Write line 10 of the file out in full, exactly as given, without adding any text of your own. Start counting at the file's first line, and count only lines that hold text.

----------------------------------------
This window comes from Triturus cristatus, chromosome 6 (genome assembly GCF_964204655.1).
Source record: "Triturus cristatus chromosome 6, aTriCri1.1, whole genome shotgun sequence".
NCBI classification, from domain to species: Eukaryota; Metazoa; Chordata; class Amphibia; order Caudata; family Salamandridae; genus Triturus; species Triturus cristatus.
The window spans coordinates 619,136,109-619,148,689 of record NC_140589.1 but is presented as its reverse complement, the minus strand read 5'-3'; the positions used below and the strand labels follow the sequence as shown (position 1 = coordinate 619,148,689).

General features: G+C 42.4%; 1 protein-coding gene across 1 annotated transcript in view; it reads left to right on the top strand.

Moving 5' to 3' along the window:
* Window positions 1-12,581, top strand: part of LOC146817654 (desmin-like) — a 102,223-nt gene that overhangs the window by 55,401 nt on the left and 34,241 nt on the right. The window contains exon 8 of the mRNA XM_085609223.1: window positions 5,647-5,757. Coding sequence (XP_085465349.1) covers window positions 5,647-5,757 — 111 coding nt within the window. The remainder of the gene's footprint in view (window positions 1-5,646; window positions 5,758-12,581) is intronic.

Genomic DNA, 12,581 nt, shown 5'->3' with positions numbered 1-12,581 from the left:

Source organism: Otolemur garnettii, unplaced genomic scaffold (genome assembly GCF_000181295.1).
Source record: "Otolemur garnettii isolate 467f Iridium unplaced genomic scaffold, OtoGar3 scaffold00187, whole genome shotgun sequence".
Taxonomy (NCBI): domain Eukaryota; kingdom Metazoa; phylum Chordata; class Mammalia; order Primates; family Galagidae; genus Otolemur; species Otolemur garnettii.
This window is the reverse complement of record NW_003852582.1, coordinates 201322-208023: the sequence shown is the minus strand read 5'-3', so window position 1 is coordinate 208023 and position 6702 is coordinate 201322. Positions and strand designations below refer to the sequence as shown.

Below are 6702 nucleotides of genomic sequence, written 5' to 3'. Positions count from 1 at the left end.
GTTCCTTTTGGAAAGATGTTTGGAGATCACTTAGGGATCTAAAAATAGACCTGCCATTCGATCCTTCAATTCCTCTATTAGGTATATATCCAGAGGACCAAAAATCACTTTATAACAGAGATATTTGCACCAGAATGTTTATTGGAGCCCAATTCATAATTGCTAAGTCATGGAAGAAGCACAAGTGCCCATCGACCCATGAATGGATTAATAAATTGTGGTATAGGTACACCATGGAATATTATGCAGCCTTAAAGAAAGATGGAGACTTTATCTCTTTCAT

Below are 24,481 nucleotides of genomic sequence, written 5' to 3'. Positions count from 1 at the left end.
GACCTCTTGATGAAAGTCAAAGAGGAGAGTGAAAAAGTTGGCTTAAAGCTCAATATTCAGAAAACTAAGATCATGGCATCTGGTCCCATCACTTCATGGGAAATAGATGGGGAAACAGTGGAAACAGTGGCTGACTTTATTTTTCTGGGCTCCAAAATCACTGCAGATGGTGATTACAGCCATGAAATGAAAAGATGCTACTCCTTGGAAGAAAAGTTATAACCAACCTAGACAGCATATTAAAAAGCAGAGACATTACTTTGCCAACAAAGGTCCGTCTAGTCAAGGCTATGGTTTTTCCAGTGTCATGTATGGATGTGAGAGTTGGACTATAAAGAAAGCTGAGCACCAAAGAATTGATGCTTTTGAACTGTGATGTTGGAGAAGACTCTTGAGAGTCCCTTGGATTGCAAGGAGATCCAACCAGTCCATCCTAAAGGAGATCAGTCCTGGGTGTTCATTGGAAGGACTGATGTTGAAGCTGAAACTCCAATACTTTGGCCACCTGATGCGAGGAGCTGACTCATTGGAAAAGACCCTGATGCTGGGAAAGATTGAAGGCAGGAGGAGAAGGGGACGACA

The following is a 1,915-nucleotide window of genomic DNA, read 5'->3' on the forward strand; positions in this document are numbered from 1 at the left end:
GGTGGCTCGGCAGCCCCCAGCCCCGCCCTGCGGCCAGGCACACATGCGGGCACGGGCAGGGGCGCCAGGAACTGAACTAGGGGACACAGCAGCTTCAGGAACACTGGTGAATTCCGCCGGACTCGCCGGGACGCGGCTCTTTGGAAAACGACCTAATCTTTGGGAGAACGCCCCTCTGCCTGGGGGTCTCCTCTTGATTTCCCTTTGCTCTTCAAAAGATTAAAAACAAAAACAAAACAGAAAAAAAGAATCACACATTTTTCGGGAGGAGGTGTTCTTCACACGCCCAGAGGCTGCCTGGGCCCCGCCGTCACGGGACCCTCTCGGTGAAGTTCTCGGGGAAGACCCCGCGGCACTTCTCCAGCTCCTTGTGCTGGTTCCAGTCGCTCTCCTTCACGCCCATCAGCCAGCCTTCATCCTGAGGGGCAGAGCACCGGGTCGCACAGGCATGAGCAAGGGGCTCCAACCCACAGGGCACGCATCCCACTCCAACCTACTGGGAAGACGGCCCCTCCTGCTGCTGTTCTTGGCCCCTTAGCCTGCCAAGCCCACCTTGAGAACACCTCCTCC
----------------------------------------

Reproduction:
Source record: "Otolemur garnettii isolate 467f Iridium unplaced genomic scaffold, OtoGar3 scaffold00187, whole genome shotgun sequence".